Spring Statement: starving the children to pay off the mortgage

By Bernadette Meaden
March 14, 2019

As I listened to Phillip Hammond’s self-congratulatory assessment of the UK economy yesterday, I thought of the words of John Ruskin, born 200 years ago: “That country is the richest which nourishes the greatest numbers of noble and happy human beings…”

Our government is clearly not of this opinion. It pursues policies which don’t nourish but starve, which nurture ignoble instincts, and which needlessly create misery.

If I were a cartoonist I would portray Philip Hammond proudly brandishing a gleaming and perfectly balanced set of accounts, whilst standing atop a mountain of misery. Yes, the deficit is down, but schools, NHS Trusts and other public services have deficits aplenty. Yes, employment rates are high and rising, but in-work poverty is rising faster. The government, which can borrow very cheaply, may be borrowing less, but many households are drowning in a sea of debt, using high interest credit simply to survive. Mr Hammond was like a parent boasting he'd paid off the mortgage early, having starved the children to do so.

The Chancellor recited streams of statistics which, in his view, were evidence of just how well we are doing as a country. And yet he also said, “in response to rising concern by Headteachers that some girls are missing school attendance due to inability to afford sanitary products, I have decided to fund the provision of free sanitary products in secondary schools and colleges in England from the next school year.” 

How could he physically say this sentence and not realise that it completely undermines his claim that we are prospering as a country? How on earth can a country be thought to be doing well, when significant numbers of young women  are unable to afford items fundamental to their human dignity? When poverty is hindering their access to education – a problem we used to associate with the developing world.  Anyone with any imagination or empathy would see ‘period poverty’ not as a problem existing in isolation, but as an alarming symptom of a destitution that should never be seen in a country doing as well as Mr Hammond says it is.

The day before the Spring Statement, a piece of evidence from the Work and Pensions Committee encapsulated the mindless nature of this government’s inhuman approach. In its report on the benefit cap, the Committee reported “instances of families left with so little their children are being taken into care because of neglect.”  It is difficult to overstate the sheer stupidity and cruelty of this. A policy designed to harness the resentment of ‘hardworking taxpayers’ in support of social security cuts is destroying families, for the sake of trivial sums of money, and incurring much greater costs as a result. We can’t put a price on the trauma and devastation caused to children and parents, but even in financial terms, this (and all the other cuts causing havoc in people’s lives), make no sense.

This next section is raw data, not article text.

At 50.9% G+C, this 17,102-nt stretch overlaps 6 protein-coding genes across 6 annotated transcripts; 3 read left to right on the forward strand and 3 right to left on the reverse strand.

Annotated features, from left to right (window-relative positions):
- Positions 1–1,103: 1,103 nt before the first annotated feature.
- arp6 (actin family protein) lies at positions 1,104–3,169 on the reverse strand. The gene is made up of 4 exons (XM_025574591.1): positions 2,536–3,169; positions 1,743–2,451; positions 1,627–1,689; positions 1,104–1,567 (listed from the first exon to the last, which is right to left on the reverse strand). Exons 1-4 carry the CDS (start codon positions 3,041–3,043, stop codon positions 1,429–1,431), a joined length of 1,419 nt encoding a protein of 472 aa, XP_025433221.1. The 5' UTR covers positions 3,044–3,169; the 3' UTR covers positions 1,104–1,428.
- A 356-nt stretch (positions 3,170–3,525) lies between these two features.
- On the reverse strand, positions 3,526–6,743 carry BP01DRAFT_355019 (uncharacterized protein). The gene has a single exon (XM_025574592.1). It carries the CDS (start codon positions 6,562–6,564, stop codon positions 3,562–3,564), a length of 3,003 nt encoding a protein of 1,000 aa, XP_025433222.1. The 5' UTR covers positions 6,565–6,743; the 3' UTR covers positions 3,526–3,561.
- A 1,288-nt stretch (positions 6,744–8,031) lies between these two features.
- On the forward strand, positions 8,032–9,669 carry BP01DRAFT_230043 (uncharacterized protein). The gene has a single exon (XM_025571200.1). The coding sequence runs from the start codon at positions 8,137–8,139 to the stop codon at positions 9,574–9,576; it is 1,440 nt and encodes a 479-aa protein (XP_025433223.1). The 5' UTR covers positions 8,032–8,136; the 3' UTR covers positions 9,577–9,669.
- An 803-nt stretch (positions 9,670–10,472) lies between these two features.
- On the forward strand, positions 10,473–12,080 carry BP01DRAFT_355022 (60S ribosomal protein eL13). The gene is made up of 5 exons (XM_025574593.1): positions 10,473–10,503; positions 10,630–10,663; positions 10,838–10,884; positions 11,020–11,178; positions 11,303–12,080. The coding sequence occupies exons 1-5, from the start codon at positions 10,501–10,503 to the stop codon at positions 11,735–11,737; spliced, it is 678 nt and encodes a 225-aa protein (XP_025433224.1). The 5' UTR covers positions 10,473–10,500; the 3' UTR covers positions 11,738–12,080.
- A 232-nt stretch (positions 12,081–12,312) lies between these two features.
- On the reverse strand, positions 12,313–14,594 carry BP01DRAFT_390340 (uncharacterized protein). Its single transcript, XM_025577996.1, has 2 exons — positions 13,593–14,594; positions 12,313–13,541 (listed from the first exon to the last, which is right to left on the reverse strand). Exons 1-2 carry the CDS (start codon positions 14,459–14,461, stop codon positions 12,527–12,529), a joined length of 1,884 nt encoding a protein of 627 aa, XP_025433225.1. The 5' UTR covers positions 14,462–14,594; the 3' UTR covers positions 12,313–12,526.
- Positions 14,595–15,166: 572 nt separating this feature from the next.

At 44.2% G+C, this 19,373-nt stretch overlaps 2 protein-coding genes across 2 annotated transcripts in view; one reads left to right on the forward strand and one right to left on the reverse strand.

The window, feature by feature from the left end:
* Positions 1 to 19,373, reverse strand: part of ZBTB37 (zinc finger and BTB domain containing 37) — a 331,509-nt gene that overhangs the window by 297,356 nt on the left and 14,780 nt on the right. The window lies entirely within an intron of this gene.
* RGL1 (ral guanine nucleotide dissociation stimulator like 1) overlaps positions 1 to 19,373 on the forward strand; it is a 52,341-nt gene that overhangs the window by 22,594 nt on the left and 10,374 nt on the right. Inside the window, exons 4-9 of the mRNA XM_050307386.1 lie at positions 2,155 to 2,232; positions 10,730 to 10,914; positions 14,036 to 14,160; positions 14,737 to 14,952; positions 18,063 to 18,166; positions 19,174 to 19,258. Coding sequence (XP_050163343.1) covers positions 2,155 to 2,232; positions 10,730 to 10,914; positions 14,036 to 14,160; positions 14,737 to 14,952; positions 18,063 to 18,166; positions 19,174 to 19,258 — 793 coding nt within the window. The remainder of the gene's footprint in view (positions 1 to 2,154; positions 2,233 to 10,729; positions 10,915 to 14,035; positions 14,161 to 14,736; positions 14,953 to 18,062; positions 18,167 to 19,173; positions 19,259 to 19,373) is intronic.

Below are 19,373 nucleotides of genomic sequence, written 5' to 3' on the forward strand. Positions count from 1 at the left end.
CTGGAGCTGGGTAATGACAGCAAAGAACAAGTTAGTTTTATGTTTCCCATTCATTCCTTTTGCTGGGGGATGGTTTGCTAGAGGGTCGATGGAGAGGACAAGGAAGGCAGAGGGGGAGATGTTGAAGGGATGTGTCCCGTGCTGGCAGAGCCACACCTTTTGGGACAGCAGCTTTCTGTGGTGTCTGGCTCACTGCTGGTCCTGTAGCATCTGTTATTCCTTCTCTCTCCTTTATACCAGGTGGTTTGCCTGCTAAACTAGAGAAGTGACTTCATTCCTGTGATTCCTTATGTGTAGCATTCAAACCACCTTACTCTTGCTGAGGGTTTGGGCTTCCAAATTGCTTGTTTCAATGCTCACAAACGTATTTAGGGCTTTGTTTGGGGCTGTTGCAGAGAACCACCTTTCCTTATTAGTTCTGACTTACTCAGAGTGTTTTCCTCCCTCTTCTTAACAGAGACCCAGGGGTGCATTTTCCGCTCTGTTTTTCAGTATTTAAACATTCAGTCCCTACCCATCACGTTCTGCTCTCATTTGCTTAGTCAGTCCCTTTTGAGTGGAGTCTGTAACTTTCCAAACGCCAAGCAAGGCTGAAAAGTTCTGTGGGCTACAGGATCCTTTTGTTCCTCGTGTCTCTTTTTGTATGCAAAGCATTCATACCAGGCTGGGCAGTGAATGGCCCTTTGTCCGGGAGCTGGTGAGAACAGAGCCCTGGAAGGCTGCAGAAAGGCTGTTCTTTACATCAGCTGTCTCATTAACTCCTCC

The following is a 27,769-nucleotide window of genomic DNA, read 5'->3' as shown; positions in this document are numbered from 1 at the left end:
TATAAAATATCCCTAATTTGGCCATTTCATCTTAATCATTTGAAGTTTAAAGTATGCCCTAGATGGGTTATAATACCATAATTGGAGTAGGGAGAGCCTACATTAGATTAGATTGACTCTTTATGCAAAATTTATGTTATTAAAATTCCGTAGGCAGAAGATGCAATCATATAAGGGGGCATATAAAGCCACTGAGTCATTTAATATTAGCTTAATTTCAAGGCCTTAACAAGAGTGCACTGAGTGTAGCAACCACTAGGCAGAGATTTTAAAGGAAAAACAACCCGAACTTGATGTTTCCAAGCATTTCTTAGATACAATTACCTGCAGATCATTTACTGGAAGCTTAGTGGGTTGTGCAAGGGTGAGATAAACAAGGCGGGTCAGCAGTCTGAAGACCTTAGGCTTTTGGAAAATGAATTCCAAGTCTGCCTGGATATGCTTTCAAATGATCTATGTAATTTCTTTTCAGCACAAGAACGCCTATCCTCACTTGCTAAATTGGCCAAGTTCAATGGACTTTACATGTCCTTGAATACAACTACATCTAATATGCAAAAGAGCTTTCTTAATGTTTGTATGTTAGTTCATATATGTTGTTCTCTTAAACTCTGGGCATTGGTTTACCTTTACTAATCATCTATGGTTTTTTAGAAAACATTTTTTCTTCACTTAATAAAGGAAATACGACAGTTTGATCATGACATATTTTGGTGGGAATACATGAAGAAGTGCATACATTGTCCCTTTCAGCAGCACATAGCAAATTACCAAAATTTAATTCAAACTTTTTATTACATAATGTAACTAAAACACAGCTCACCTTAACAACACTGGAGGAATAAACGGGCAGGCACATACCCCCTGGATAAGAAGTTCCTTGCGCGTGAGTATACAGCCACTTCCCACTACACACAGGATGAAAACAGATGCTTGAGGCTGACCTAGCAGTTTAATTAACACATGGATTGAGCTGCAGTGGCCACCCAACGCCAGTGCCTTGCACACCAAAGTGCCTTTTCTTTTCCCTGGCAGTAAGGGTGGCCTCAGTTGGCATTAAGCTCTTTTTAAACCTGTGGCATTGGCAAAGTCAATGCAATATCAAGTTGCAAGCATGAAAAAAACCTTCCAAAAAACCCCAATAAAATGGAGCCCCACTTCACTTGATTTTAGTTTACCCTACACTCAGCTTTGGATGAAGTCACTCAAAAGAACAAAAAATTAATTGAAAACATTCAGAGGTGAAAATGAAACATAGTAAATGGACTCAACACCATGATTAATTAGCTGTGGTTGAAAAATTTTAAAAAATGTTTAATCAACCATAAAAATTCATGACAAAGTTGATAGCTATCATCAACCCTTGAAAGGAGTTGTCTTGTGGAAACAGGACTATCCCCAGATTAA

And although the government has it in its power to make people’s lives happier, it is even now, in the face of all the evidence of the suffering it has caused, determined to make them more miserable. The benefit freeze continues, Universal Credit rolls out relentlessly, driving people into foodbanks and homelessness, and local authorities are forced to increase Council Tax to fund vital services. Council Tax is highly regressive, hitting the poorest hardest, so this is just one more way of deepening poverty and entrenching inequality.

The Spring Statement was further proof that for this government, as the United Nations Special Rapporteur concluded, poverty is a political choice. It continues the redistribution of wealth from the poor to the rich, and ignores the human consequences whilst keeping its eyes on the all-important balance sheets.

Perhaps one day they will realise the truth of what Ruskin said, “There is no wealth but Life”. But by then it will be too late for the children who are having their health and their education damaged by the unnecessary poverty and hunger they are living in now.

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© Bernadette Meaden has written about political, religious and social issues for some years, and is strongly influenced by Christian Socialism, liberation theology and the Catholic Worker movement. She is an Ekklesia associate and regular contributor. You can follow her on Twitter: @BernaMeaden 

 

 

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